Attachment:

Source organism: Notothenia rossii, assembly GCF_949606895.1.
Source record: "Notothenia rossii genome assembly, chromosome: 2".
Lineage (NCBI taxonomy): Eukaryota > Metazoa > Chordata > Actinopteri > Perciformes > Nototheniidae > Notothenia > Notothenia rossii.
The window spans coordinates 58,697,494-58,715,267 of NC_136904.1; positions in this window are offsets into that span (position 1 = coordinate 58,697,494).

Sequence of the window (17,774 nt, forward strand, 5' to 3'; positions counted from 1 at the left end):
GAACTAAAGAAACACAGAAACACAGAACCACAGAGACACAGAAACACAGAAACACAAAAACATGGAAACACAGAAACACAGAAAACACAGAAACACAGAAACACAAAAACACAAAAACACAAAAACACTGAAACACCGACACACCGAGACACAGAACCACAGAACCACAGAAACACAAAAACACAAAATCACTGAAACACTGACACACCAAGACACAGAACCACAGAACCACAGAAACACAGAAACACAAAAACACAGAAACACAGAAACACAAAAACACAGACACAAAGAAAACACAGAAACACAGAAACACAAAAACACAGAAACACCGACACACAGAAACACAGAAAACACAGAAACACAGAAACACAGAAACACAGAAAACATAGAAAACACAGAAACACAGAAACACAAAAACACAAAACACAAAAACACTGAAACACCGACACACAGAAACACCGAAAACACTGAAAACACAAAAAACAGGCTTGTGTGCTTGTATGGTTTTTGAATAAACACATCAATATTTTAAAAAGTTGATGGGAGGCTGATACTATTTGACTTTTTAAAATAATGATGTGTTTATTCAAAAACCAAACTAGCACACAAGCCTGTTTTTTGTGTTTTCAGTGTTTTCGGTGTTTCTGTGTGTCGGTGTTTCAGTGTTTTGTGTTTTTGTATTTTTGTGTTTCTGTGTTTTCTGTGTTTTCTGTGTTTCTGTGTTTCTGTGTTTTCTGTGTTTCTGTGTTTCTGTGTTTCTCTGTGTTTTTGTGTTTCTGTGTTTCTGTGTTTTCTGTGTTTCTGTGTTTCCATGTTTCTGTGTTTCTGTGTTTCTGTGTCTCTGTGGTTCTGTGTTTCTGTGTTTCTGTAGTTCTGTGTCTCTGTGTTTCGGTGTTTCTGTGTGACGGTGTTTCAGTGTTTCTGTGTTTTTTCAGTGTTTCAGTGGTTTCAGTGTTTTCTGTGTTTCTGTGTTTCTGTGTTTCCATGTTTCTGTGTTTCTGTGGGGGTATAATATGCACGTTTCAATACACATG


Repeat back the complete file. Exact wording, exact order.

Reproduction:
Source organism: Notothenia rossii, assembly GCF_949606895.1.
Source record: "Notothenia rossii genome assembly, chromosome: 2".
Lineage (NCBI taxonomy): Eukaryota > Metazoa > Chordata > Actinopteri > Perciformes > Nototheniidae > Notothenia > Notothenia rossii.
The window spans coordinates 58,697,494-58,715,267 of NC_136904.1; positions in this window are offsets into that span (position 1 = coordinate 58,697,494).

Sequence of the window (17,774 nt, forward strand, 5' to 3'; positions counted from 1 at the left end):
GAACTAAAGAAACACAGAAACACAGAACCACAGAGACACAGAAACACAGAAACACAAAAACATGGAAACACAGAAACACAGAAAACACAGAAACACAGAAACACAAAAACACAAAAACACAAAAACACTGAAACACCGACACACCGAGACACAGAACCACAGAACCACAGAAACACAAAAACACAAAATCACTGAAACACTGACACACCAAGACACAGAACCACAGAACCACAGAAACACAGAAACACAAAAACACAGAAACACAGAAACACAAAAACACAGACACAAAGAAAACACAGAAACACAGAAACACAAAAACACAGAAACACCGACACACAGAAACACAGAAAACACAGAAACACAGAAACACAGAAACACAGAAAACATAGAAAACACAGAAACACAGAAACACAAAAACACAAAACACAAAAACACTGAAACACCGACACACAGAAACACCGAAAACACTGAAAACACAAAAAACAGGCTTGTGTGCTTGTATGGTTTTTGAATAAACACATCAATATTTTAAAAAGTTGATGGGAGGCTGATACTATTTGACTTTTTAAAATAATGATGTGTTTATTCAAAAACCAAACTAGCACACAAGCCTGTTTTTTGTGTTTTCAGTGTTTTCGGTGTTTCTGTGTGTCGGTGTTTCAGTGTTTTGTGTTTTTGTATTTTTGTGTTTCTGTGTTTTCTGTGTTTTCTGTGTTTCTGTGTTTCTGTGTTTTCTGTGTTTCTGTGTTTCTGTGTTTCTCTGTGTTTTTGTGTTTCTGTGTTTCTGTGTTTTCTGTGTTTCTGTGTTTCCATGTTTCTGTGTTTCTGTGTTTCTGTGTCTCTGTGGTTCTGTGTTTCTGTGTTTCTGTAGTTCTGTGTCTCTGTGTTTCGGTGTTTCTGTGTGACGGTGTTTCAGTGTTTCTGTGTTTTTTCAGTGTTTCAGTGGTTTCAGTGTTTTCTGTGTTTCTGTGTTTCTGTGTTTCCATGTTTCTGTGTTTCTGTGGGGGTATAATATGCACGTTTCAATACACATG